“Colin was at my home four days earlier for a meeting and we were communicating by e-mail right up until his death about various things to do with the book, including pricing and distribution strategies. He had started a second article for the book looking at Jamaica from the landing of Columbus in 1493 right up to independence in 1962…
“He was a fountain of knowledge who had a special way of putting things into a historical context. His loss is immeasurable and he will be missed.”
Rickards also sat on the advisory board of the Caribbean Tourism Organization’s new scholarship foundation, which will provide monetary awards to students of Caribbean heritage with an interest in tourism. Justice Dr. Irving Andre is also a member of the board.
“I saw him two days before his death at a meeting the board had on The Esplanade and he was telling me about the research he was doing into Jamaicans’ presence in Canada,” said the Dominican-born Andre who is also a prolific writer and author of 13 books. “During the discussion, he also told me he had just uncovered some documents relating to when a number of West Indians came to Canada in the 18th century to assist with the education of ex-slaves. He showed me the names of two Dominicans and I was just as excited as (he was).
“His death is a huge loss. He had an encyclopedic knowledge, he was committed to the community and his writing skills and research were exemplary.”
Rickards was a member of the Who’s Who in Black Canada directory’s advisory group and the University of the West Indies (UWI) Benefit Gala Committee which raises funds for scholarships and honours graduates and university supporters who are making significant contributions in Canada.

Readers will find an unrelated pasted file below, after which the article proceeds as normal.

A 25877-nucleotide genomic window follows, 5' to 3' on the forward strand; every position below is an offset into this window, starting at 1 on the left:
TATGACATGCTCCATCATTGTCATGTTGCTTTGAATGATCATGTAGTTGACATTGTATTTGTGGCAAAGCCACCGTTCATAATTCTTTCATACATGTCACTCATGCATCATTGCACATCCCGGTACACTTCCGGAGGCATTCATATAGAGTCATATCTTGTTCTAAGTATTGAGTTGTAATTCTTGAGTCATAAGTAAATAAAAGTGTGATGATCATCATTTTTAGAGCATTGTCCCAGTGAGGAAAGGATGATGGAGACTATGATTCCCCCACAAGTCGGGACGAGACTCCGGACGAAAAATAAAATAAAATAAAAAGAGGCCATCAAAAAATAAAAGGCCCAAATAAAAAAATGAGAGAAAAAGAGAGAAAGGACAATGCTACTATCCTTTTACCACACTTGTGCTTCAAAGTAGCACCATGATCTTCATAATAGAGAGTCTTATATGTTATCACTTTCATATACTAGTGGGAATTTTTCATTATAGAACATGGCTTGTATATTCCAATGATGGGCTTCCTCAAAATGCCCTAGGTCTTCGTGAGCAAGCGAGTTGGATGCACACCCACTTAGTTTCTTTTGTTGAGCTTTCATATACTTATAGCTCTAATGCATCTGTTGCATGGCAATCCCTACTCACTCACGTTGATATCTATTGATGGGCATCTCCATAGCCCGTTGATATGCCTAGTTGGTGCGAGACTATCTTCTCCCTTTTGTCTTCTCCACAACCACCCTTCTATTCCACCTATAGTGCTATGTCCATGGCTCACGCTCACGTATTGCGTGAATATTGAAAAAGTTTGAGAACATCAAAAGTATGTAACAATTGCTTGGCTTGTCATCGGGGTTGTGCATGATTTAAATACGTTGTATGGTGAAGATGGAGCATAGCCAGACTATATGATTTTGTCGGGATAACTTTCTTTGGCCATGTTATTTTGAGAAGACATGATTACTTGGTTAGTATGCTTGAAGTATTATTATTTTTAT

“We are saddened to learn of his passing,” said Elizabeth Buchanan-Hind, executive director of the university’s Institutional Advancement Division. “He gave so willingly of himself to the university and we are forever grateful for the tremendous support he gave to all of our endeavours in Toronto.”
A member of the Multiple Sclerosis Society of Canada (Toronto chapter) since 2002, Rickards served as the board’s vice-chair from 2003 to 2005 and chair from 2005 to 2010.
He authored nine non-fiction books, including The Man from Devil’s Island that tells the story of Etienne Artaud who survived 21 years as a prisoner in the world’s most notorious penal colony in French Guiana, and Hand of Captain Danjou; Camerone and the French Foreign Legion in Mexico, 30th April 1863, the story of 49 French Legion members – led by Captain Jean Danjou – who, on that day, battled some 2,000 Mexicans at Camerone in south-eastern Mexico.
Rickards’ body was cremated during a private ceremony last Sunday.
A celebration of his life will take place on Thursday afternoon, starting at 1 p.m., at Leaside Presbyterian Church, 670 Eglinton Ave. East (near Bayview Ave.).
In lieu of flowers, donations can be made to the Canadian Heart & Stroke Foundation.
Rickards is survived by his wife of 37 years, Ida and son, Damian.